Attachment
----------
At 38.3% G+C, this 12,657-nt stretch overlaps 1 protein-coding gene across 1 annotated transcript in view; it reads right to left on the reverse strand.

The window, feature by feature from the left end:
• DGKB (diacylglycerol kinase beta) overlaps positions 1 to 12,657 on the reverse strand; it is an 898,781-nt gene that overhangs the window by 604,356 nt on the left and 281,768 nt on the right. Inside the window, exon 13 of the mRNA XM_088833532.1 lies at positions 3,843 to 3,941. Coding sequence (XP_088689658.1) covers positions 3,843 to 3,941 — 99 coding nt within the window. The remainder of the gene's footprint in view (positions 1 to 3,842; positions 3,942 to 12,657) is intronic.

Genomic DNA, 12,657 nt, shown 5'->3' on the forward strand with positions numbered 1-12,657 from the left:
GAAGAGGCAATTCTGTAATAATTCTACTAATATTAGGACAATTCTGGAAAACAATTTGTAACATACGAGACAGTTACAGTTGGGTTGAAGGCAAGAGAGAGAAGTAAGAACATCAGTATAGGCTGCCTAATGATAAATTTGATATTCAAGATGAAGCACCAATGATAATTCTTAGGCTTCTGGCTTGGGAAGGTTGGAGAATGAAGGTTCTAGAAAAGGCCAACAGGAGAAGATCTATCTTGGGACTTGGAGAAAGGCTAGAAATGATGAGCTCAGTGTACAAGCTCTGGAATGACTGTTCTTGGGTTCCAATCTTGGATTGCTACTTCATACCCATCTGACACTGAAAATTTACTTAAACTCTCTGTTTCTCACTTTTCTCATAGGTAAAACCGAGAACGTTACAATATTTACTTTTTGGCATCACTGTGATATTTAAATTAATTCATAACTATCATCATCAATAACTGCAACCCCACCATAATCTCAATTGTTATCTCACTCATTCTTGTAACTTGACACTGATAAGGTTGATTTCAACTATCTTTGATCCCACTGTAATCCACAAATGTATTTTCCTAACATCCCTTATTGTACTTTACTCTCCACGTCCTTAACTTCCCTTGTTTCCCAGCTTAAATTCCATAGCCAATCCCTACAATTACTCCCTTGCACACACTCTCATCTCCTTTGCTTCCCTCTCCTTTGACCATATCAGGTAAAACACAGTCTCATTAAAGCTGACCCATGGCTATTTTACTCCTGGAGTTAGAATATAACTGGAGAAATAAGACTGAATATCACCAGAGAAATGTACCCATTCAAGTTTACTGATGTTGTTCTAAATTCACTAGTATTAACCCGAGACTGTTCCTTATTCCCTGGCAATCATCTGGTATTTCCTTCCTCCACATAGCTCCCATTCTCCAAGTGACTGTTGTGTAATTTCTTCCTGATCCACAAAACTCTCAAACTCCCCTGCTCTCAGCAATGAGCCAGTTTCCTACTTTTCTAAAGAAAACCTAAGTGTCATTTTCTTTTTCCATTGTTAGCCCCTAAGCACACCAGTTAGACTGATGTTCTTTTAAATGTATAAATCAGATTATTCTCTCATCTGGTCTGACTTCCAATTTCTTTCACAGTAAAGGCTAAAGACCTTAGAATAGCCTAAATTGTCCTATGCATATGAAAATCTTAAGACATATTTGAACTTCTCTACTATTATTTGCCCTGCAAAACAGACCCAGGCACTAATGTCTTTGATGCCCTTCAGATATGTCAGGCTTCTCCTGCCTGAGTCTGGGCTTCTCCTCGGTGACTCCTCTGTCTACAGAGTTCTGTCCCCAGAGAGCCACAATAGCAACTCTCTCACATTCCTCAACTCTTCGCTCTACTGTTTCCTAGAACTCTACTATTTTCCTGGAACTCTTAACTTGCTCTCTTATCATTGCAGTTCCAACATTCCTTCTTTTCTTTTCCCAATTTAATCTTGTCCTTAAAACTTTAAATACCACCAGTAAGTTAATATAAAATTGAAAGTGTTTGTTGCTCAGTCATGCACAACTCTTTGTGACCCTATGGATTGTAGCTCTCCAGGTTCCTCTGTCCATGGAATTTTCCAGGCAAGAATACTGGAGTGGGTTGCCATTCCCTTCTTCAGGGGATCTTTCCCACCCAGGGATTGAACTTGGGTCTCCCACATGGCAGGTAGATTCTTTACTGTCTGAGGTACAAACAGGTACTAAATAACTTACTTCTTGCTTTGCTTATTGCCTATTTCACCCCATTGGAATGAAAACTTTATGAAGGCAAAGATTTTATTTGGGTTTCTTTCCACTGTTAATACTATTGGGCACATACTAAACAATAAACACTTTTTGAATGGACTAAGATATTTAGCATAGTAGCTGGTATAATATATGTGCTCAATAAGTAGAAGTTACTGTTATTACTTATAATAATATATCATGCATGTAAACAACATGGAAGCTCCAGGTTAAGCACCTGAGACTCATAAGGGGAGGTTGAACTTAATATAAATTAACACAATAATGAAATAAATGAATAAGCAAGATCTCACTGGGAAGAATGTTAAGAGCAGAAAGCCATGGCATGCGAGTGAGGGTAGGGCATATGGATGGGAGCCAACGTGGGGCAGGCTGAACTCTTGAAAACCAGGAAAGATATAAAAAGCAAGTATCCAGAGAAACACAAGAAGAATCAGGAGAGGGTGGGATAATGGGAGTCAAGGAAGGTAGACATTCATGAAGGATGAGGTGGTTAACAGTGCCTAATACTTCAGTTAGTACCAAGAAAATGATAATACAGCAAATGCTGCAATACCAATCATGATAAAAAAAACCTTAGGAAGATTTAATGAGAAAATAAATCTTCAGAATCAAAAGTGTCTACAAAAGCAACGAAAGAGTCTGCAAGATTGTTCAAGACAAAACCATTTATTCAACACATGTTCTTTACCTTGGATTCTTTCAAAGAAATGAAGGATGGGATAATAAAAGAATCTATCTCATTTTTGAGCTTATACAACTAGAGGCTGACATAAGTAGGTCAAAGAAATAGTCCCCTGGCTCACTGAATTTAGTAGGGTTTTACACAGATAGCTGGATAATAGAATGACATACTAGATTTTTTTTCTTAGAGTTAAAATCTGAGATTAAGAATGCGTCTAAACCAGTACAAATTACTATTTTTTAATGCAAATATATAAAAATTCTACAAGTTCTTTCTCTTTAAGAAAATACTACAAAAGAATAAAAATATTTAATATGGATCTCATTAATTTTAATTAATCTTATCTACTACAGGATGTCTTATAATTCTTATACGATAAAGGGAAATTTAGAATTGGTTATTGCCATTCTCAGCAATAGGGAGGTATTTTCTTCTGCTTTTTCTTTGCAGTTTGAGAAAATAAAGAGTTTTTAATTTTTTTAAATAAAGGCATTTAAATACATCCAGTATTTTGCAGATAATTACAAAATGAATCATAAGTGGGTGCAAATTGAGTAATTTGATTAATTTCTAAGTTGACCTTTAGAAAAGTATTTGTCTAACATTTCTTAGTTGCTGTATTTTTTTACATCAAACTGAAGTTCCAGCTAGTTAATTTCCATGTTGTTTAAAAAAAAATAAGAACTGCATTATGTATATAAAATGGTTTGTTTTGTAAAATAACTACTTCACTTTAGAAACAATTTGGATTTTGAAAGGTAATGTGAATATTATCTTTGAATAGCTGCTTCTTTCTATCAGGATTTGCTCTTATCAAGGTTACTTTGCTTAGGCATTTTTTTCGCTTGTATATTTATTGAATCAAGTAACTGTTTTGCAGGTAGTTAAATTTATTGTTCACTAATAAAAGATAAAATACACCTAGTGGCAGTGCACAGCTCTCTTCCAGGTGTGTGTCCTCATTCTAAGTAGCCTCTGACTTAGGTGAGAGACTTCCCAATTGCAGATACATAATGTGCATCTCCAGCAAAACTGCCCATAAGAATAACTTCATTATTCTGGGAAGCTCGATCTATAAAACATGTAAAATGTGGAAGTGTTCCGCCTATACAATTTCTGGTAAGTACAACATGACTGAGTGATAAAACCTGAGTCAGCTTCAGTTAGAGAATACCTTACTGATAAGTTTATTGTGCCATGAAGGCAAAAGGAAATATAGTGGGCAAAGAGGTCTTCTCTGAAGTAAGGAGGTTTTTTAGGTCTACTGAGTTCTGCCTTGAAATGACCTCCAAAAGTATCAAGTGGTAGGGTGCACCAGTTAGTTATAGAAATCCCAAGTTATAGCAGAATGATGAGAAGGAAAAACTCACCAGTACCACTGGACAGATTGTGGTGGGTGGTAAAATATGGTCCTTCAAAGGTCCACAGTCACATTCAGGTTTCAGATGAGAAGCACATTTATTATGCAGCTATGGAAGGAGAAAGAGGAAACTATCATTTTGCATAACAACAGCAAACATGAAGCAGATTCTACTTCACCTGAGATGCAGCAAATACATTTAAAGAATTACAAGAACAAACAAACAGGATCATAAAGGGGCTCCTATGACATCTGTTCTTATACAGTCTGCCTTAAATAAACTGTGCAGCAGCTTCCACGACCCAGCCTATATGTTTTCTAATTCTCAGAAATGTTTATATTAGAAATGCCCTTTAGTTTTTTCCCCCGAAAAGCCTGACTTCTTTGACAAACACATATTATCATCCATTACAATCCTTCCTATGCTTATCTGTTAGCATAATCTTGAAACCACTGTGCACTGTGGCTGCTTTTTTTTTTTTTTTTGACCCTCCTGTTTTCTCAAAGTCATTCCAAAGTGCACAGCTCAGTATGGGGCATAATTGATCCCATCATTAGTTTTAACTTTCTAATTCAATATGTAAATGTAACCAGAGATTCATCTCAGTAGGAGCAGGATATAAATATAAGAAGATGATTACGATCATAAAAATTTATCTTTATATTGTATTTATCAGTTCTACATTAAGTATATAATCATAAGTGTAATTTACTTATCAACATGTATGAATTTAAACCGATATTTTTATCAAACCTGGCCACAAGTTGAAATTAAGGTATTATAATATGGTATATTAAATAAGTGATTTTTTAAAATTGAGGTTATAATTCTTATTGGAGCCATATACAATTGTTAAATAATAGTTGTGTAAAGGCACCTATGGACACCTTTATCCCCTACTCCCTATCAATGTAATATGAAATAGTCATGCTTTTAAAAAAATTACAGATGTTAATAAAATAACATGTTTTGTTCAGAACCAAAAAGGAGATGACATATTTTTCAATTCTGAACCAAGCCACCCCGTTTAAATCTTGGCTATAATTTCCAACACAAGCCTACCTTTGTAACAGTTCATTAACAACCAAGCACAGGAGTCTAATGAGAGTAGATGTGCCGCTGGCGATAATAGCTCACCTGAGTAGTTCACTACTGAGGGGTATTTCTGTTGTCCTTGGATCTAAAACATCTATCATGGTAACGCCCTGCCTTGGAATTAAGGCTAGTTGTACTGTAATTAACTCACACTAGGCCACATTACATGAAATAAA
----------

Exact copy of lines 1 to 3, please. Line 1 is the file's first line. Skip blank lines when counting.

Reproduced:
At 38.3% G+C, this 12,657-nt stretch overlaps 1 protein-coding gene across 1 annotated transcript in view; it reads right to left on the reverse strand.

The window, feature by feature from the left end:
• DGKB (diacylglycerol kinase beta) overlaps positions 1 to 12,657 on the reverse strand; it is an 898,781-nt gene that overhangs the window by 604,356 nt on the left and 281,768 nt on the right. Inside the window, exon 13 of the mRNA XM_088833532.1 lies at positions 3,843 to 3,941. Coding sequence (XP_088689658.1) covers positions 3,843 to 3,941 — 99 coding nt within the window. The remainder of the gene's footprint in view (positions 1 to 3,842; positions 3,942 to 12,657) is intronic.